Telegraph-Journal wins 2018 Michener Award recognizing public-service journalism

OTTAWA — The Telegraph-Journal in New Brunswick has been named the winner of the 2018 Michener Award, which honours excellence in public-service journalism.

The Saint John-based newspaper was nominated for an 18-month investigation that exposed problems with New Brunswick’s ambulance service. The newspaper uncovered a severe shortage of paramedics that left ambulances sitting empty, leaving some people in emergency situations to be transported in regular vehicles.

The finalists for the award included work by the Waterloo Region Record; the St. Catharines Standard; CBC TV News; the Toronto Star, CBC News and Radio-Canada; and APTN and CBC North.

Gov. Gen. Julie Payette presented the award to the winner Friday at a ceremony at Rideau Hall. The Michener Award was founded in 1970 by former governor general Roland Michener.

Alan Allnutt, president of the Michener Awards Foundation, praised the winning entry and paid tribute to the finalists in a news release.

“There were many stellar entries to the Micheners this year — powerful work which uncovered political corruption, gave voice to the voiceless, changed laws — but none more transformative than this series,” Allnutt said. “It was a major issue in the 2018 provincial elections and gave rise to a new government championing a wide-ranging overhaul of the ambulance system.”

The Waterloo Region Record was nominated for Greg Mercer’s months-long investigation of the health problems inflicted on workers by the once-important rubber industry in Kitchener, Ont.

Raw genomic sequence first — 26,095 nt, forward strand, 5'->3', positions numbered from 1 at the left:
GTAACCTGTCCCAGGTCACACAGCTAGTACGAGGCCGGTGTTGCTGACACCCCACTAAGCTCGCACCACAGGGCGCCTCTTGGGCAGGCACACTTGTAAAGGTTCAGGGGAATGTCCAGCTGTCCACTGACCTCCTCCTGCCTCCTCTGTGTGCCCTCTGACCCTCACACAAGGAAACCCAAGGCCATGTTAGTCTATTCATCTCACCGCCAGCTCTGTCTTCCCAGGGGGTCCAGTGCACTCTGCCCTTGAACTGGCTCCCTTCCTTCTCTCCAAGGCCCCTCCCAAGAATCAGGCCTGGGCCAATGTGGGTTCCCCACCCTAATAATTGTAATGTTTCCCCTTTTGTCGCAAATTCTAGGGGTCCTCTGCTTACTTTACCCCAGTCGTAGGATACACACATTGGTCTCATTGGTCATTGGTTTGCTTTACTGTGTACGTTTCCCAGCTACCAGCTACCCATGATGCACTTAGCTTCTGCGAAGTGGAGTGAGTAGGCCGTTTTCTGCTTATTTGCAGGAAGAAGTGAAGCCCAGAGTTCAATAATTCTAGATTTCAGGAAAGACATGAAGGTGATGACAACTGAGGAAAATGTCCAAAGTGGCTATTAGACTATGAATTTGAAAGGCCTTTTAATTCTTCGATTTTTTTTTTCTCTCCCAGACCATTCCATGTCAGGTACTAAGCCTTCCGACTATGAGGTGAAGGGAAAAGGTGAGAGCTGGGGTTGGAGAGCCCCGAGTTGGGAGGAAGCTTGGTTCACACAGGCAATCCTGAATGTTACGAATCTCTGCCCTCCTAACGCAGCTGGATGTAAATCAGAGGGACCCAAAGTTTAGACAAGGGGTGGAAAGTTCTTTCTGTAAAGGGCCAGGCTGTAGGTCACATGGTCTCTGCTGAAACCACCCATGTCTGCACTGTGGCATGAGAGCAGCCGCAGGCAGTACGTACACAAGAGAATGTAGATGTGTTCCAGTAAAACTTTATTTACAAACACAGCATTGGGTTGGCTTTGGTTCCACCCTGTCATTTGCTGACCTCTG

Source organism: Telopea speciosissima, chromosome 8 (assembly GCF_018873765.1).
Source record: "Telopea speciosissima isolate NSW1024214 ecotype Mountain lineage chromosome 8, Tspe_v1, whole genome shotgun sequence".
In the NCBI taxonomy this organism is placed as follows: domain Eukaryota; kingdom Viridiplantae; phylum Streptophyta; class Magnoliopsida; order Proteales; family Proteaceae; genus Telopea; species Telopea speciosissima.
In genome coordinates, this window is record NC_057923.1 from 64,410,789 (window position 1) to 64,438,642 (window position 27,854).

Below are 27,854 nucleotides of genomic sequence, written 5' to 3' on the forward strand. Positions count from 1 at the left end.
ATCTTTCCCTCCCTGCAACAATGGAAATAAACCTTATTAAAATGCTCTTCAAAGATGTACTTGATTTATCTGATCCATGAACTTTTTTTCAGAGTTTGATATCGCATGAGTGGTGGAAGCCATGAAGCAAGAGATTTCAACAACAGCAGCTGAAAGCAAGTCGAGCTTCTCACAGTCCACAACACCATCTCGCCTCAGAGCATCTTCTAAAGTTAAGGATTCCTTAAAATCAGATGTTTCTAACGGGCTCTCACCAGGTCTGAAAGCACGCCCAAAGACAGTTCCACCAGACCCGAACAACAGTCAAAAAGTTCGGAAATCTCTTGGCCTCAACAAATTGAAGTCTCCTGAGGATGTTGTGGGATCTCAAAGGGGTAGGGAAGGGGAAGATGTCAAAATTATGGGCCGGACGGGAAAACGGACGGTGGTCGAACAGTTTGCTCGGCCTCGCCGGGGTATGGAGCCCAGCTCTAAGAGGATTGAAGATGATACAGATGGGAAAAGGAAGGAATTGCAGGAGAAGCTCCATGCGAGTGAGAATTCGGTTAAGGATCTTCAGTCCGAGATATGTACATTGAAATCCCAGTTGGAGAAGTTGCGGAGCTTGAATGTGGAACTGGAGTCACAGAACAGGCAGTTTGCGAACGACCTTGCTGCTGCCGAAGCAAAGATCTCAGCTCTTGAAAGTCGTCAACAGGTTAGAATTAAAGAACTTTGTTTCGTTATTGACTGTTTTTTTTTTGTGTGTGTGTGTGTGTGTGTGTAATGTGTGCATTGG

The St. Catharines Standard earned its nomination for reporter Grant LaFleche’s year-long investigation that led to more than 50 stories on a conspiracy behind the hiring of the top bureaucrat in Ontario’s Niagara region.

CBC TV News was nominated for an investigation by the program “The Fifth Estate” into long-standing claims by Transport Canada that school buses are safer without seatbelts, contrary to the department’s own conclusion that they would have prevented numerous deaths and thousands of injuries.

The Toronto Star, CBC News and Radio-Canada received a joint nod for their collaboration with the International Consortium of Investigative Journalists that shone a light on lax approval, regulation and oversight of the country’s medical-device industry.

APTN and CBC North earned a joint nomination after they exposed failures in the child-welfare system that led to physical abuse and neglect of Indigenous teens. The reporting led to a public apology by the Yukon government for its failure to protect the youths as well as corrective actions.

The Canadian Press

Note to readers: This is a corrected story. A previous version had the incorrect name of the president of the Michener Awards Foundation.

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